3 Steps to Successfully Implement Gamification in your Organisation

Gamification is looking like it could be a great way for organisations to engage with workers, particularly the ‘Millennials’, to boost productivity and customer service. Here is a 3 step methodology to introduce and successfully implement gamification into your organisation.

1. Gain buy-in

  • Don’t assume everyone understands the concept of gamification and make sure to position it as a motivational reward and recognition system rather than just another fad
  • What’s in it for the players? Linking rewards to something tangible like cake and coffee, or even monetary gain, will grab their attention
  • Recognise that not all players are the same – challenges and rewards need to reflect differences in roles and function
  • Don’t commit to promises of rewards you can’t keep – a sure-fire way to demotivate your team

2. Start simple

  • Wait until everyone is familiar with gamification before introducing more complex, longer-term goals and rewards
  • Go slowly to build up confidence and keep players keen – start with simple challenges and rewards that encourage healthy competition between players such as ‘highest weekly customer satisfaction rating’, ‘lowest service level agreement stats’, ‘lowest number of re-opened incidents’ or ‘highest number of approved knowledge base articles submitted in a month’
  • Decision criteria for determining winners should be based on measurable statistics such as being ‘rated 5 out of 5 by a customer’ rather than just ‘closing 10 incidents a day’.
  • Make first-time rewards attainable to keep new players motivated.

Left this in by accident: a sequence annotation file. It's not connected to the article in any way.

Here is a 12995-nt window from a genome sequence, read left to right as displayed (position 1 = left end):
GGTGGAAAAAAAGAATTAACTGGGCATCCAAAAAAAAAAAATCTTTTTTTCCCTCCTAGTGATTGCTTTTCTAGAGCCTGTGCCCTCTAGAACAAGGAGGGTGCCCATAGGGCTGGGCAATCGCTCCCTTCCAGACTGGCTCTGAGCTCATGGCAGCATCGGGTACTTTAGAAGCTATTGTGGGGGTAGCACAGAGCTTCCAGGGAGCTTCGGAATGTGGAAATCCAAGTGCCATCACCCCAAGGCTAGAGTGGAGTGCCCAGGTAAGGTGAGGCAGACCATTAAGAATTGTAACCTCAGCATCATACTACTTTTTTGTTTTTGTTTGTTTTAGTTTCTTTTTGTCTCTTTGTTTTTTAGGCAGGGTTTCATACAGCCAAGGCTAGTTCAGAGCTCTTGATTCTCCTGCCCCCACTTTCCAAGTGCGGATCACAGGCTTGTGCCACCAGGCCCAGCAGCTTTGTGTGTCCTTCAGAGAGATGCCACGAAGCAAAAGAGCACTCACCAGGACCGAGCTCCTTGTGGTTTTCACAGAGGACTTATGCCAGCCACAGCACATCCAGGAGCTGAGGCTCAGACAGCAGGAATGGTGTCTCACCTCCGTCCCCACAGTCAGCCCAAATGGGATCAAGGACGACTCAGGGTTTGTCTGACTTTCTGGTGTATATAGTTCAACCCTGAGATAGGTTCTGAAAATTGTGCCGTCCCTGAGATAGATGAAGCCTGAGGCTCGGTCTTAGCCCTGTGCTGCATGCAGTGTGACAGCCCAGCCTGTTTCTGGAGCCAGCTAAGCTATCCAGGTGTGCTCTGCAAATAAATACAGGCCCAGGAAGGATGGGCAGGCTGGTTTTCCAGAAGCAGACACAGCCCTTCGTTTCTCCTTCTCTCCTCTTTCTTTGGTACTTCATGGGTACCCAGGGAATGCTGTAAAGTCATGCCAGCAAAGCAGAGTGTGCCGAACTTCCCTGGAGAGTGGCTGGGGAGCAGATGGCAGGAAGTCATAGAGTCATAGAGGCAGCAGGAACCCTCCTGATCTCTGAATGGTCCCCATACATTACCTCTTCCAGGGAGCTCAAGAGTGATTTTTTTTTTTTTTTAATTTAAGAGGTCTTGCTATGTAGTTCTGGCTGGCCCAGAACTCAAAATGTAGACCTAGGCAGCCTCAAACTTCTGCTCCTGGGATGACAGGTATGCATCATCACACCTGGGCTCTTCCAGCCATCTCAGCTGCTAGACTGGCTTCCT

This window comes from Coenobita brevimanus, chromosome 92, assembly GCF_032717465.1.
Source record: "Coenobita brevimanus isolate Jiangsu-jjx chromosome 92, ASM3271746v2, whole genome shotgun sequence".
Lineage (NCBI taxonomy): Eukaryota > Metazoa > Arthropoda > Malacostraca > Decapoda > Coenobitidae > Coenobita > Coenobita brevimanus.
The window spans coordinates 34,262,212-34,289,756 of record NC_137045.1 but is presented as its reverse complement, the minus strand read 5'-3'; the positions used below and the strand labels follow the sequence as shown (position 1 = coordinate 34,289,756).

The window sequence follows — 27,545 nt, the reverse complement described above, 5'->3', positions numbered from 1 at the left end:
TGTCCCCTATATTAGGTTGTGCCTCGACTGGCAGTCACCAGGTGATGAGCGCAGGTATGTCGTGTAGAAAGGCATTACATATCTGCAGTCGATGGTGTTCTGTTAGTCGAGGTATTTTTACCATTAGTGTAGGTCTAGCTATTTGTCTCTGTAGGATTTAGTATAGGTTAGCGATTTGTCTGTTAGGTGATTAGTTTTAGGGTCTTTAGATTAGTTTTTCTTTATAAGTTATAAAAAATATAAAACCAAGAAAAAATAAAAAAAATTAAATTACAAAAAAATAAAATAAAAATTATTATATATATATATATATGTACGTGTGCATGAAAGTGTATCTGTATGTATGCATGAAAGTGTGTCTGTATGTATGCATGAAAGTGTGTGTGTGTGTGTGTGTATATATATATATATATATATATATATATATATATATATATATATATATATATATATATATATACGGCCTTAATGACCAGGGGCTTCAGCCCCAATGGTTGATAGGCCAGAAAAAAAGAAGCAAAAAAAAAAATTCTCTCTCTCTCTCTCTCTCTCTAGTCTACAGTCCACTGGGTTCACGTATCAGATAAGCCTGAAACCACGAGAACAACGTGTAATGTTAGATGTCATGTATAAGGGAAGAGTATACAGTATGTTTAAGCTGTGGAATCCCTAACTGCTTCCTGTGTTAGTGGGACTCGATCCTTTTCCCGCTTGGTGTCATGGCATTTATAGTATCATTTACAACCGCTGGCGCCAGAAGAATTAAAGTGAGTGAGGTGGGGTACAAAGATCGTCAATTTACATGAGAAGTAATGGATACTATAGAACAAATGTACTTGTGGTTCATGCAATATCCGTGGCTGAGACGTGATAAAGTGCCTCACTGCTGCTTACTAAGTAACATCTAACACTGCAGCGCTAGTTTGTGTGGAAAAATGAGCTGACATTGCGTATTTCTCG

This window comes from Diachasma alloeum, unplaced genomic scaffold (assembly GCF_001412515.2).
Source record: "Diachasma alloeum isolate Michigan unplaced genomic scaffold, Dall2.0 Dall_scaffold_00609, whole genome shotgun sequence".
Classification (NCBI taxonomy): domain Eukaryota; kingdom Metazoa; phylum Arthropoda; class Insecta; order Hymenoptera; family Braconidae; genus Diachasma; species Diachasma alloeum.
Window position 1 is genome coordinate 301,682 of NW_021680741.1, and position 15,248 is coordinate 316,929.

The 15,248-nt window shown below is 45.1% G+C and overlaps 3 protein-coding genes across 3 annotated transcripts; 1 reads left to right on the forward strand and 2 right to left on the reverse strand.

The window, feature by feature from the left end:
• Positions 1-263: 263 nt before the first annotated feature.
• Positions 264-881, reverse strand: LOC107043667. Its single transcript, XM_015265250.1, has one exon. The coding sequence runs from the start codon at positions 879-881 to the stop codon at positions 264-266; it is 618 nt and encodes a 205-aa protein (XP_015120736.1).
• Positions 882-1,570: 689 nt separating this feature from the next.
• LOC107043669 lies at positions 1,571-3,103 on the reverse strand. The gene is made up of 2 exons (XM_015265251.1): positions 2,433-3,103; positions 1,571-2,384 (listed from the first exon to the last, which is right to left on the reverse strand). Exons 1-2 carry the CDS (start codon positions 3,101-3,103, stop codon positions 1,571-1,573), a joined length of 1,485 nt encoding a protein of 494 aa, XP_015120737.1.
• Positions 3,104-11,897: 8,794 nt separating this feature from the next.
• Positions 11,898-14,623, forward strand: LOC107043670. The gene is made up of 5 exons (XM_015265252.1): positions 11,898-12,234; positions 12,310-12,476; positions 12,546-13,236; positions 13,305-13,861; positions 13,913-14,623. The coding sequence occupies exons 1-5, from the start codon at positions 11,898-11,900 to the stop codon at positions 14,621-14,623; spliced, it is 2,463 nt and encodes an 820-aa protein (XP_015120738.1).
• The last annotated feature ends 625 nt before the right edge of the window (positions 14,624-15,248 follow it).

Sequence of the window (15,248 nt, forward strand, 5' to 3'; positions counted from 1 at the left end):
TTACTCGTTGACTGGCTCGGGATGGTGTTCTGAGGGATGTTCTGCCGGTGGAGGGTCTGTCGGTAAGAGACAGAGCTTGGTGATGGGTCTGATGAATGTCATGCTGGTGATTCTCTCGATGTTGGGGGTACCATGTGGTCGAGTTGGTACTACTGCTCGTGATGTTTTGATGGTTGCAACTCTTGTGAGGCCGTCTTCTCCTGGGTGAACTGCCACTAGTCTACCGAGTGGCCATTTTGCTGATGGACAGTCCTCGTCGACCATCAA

• Create tiered rewards that motivate players to continually do better.
  • Mix it up – apply different rewards for different service desk groups at different times but make sure players are competing against colleagues performing similar tasks.
  • Don’t be ‘out-gamed’ – minimise the opportunities to cheat by keeping rewards criteria clear and strict.
  • Align gaming scenarios with business objectives to keep them real and meaningful – after all, gamification is all about supporting the business!

3. Monitor and Iterate

  • Continually review the effectiveness of your gamification techniques – is everyone participating? Are there enough rewards and challenges to keep players interested in the long term?
  • Listen to staff feedback – more often than not, they will know what works, what does not and come up with fresh ideas
  • It’s an evolving process – constantly tweak and roll-out new challenges and rewards to keep up momentum

Gamification is something that can be used continually, which is more interesting to everybody, and certainly starts to align people with the objectives of the company and makes everything more visible. You can align it with your key performance indicators, so it can engender collaboration, competition and of course recognition – and all that leads to better employee motivation and engagement.

Originally published on Mycustomer.com

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